Many of New York City’s busiest roads have humble beginnings indeed. Queens Boulevard arose in the pre-colonial period and eventually became a two-lane dirt road called Thomson Avenue, Jamiaca Turnpike, Hoffman Boulevard and eventually, Queens Boulevard after a widening to ten lanes in the 1920s.
The main north-south conduit between Elmhurst and Woodhaven and the Rockaway Peninsula, Woodhaven Boulevard, was also a two-lane dirt road before a major widening and straightening that began in the 1910s.
This 1909 map shows major routes in what’s now Elmhurst and Forest Hills that now go by different names (except for Dry Harbor Road, which has retained its name, and Metropolitan Avenue: note the center road, Trotting Course Lane — I have marked in red its intersection with Metropolitan Avenue. The name refers to the race tracks and “trotting courses’ once found in Woodhaven.
Near that intersection, the road had major crossings with the east-west Long Island Rail Road Montauk branch, which is still in place, and the Rockaway Branch, which isn’t.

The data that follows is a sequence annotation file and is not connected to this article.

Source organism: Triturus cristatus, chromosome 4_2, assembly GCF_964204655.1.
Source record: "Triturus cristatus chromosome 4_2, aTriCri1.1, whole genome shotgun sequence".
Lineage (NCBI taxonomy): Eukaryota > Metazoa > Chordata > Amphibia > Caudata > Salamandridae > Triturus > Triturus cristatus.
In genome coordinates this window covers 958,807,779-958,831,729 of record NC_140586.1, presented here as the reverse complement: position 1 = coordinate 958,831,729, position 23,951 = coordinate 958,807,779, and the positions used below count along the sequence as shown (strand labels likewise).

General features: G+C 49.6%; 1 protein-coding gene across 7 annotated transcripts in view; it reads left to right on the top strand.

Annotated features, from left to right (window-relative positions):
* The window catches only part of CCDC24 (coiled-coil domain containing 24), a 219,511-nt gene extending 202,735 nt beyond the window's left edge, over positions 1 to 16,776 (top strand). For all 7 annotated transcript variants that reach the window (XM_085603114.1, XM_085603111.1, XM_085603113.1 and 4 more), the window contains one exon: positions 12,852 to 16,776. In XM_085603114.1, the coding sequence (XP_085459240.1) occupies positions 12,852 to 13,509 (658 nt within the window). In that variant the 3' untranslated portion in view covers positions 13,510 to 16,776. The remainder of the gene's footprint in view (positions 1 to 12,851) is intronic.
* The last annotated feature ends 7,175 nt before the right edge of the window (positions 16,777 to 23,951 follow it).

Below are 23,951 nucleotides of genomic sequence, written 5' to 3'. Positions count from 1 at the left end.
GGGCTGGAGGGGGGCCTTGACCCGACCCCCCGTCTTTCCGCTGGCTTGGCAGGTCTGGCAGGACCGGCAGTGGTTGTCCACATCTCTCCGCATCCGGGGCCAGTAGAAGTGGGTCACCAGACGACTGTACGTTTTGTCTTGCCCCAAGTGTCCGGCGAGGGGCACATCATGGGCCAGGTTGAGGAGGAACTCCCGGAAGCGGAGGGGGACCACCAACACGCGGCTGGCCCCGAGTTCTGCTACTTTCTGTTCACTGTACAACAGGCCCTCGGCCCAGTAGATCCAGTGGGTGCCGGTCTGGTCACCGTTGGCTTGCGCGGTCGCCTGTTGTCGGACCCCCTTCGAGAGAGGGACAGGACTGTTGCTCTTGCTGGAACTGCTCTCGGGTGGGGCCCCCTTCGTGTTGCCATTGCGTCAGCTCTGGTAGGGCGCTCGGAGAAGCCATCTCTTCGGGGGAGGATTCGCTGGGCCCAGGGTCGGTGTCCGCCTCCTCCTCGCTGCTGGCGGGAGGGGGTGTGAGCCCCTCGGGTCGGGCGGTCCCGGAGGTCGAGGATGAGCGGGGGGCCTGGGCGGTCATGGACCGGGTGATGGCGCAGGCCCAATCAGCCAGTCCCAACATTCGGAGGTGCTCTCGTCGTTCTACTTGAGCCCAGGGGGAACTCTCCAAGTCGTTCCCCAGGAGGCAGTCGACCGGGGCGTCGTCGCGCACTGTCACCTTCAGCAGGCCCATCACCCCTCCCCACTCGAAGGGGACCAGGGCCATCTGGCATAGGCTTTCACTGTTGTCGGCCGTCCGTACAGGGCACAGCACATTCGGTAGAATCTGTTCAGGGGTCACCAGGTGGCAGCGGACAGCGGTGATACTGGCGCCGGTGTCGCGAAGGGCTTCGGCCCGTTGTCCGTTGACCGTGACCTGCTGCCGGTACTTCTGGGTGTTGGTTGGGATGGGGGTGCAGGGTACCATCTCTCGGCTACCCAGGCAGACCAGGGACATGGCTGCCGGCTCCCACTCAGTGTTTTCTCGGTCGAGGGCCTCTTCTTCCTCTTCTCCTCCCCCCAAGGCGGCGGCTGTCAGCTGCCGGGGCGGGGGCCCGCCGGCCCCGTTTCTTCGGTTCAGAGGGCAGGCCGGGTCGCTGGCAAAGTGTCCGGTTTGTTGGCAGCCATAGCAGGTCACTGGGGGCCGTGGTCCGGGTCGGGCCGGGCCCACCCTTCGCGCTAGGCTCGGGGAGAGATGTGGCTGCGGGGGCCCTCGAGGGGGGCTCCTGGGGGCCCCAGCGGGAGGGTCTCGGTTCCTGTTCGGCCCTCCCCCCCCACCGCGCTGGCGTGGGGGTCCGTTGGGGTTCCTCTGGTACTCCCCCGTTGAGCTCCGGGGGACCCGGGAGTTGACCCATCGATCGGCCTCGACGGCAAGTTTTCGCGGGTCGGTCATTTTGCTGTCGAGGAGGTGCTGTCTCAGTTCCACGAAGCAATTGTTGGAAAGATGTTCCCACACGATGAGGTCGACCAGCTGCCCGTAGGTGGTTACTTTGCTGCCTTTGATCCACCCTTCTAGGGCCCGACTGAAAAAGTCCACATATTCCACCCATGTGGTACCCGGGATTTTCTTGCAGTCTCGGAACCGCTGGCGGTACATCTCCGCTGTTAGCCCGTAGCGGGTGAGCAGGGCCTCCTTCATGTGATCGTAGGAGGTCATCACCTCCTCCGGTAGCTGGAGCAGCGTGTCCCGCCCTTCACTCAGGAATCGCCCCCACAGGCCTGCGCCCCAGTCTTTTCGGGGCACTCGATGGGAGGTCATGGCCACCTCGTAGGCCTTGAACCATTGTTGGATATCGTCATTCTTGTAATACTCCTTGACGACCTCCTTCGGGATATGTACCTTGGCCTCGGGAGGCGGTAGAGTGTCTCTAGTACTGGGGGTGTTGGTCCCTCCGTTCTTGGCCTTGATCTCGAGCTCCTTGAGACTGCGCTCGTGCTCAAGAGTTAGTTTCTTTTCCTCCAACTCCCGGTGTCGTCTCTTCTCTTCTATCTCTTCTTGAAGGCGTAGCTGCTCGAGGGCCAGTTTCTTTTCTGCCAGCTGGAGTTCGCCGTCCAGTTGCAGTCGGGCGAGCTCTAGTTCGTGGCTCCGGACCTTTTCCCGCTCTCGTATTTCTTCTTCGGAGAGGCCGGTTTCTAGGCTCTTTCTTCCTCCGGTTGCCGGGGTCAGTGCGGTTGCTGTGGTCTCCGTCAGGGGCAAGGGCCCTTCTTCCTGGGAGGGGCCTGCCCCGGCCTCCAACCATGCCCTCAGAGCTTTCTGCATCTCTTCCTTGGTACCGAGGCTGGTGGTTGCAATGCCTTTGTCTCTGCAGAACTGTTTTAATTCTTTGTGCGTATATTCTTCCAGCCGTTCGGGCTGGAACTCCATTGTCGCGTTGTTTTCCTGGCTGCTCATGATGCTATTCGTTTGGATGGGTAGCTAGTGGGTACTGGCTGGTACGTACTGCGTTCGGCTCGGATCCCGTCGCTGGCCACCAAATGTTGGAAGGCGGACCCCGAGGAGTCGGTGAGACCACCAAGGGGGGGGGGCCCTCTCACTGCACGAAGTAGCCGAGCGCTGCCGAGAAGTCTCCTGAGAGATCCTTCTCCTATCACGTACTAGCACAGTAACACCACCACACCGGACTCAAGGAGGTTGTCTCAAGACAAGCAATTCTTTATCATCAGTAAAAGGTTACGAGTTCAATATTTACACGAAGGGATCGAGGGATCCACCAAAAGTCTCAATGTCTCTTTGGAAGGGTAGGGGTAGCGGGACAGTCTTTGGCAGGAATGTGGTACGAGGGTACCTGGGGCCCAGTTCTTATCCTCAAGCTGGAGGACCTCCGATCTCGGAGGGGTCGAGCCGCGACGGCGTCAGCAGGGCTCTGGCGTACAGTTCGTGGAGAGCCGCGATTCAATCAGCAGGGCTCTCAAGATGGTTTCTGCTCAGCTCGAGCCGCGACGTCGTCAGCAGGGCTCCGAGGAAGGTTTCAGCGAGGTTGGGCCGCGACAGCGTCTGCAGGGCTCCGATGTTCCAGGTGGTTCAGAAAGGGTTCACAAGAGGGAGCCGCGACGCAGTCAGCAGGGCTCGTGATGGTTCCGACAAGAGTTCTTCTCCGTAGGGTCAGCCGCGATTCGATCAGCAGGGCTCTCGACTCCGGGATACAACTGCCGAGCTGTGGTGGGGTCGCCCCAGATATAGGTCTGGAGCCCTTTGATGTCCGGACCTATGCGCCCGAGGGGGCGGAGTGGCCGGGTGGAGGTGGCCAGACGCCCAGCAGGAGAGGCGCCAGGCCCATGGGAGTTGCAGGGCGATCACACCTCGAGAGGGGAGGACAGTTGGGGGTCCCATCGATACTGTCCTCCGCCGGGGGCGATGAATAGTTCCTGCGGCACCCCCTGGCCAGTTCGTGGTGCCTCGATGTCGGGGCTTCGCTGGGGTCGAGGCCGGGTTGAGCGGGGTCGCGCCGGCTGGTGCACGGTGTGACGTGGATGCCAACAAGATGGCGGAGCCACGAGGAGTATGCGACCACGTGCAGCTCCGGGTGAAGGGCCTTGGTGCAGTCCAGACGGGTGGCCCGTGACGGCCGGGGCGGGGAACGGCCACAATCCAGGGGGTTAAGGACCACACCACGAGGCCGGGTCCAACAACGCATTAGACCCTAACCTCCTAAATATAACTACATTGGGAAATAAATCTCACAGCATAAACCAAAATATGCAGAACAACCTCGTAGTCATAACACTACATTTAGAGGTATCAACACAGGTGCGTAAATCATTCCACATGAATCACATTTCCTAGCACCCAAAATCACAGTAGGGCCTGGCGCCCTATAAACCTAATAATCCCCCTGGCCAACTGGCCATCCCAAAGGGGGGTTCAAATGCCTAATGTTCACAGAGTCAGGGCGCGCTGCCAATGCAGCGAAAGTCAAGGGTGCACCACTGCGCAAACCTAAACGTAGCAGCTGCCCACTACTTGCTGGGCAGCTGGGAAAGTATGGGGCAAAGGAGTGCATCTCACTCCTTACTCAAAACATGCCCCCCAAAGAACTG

On this Google satellite image, I’ve helpfully marked the present course of Trotting Course Lane and the LIRR Montauk Branch. Basically Woodhaven Boulevard, when constructed beginning in the 1910s, followed the old path of Trotting Course Lane, with some exceptions where it was straightened. This left a piece of Trotting Course Lane left over, running from north of Mteropolitan Avenue south to 82nd Avenue, twisting and turining to get around the LIRR Rockaway Branch.
In subsequent years, that piece of Trotting Course Lane was divided in two, and today a Home Depot stands where the old road once ran.
Art Huneke of Arrts Arrchives, an online history of the Long Island Rail Road, sent over several scenes from he old days showing TCL’s interaction with the tracks. These two photos show Metropolitan Avenue at Trotting Course Lane, looking east, with the top photo taken around 1945.
In both photos we see the Rockaway Branch bridged over Metropolitan Avenue but in the first picture the Parkside station is still open for business, as it would be until 1962 when the line was taken out of service.
This photo courtsesy Huneke, circa 1915, shows Trotting Course Lane crossing the Montauk Branch at grade, with the Rockaway Branch on the overpass in the background.
In 1910 Forest Hills was still open country and TCL is shown crossing the Montauk Branch. This location is presently in the rear of a Home Depot fronting on Woodhaven Boulevard.
I’m taking liberties here, because Woodhaven Boulevard is a few rods west of the old Trotting Course Lane route, but the crossing looks like this these days, as the mighty Woodhaven Boulevard was bridged over the tracks, with a surface road built for local deliveries.
Next time you are honking your way up or down Woodhaven Boulevard, consider that it was once a rural lane mostly traveled by horses and carts in the dim past.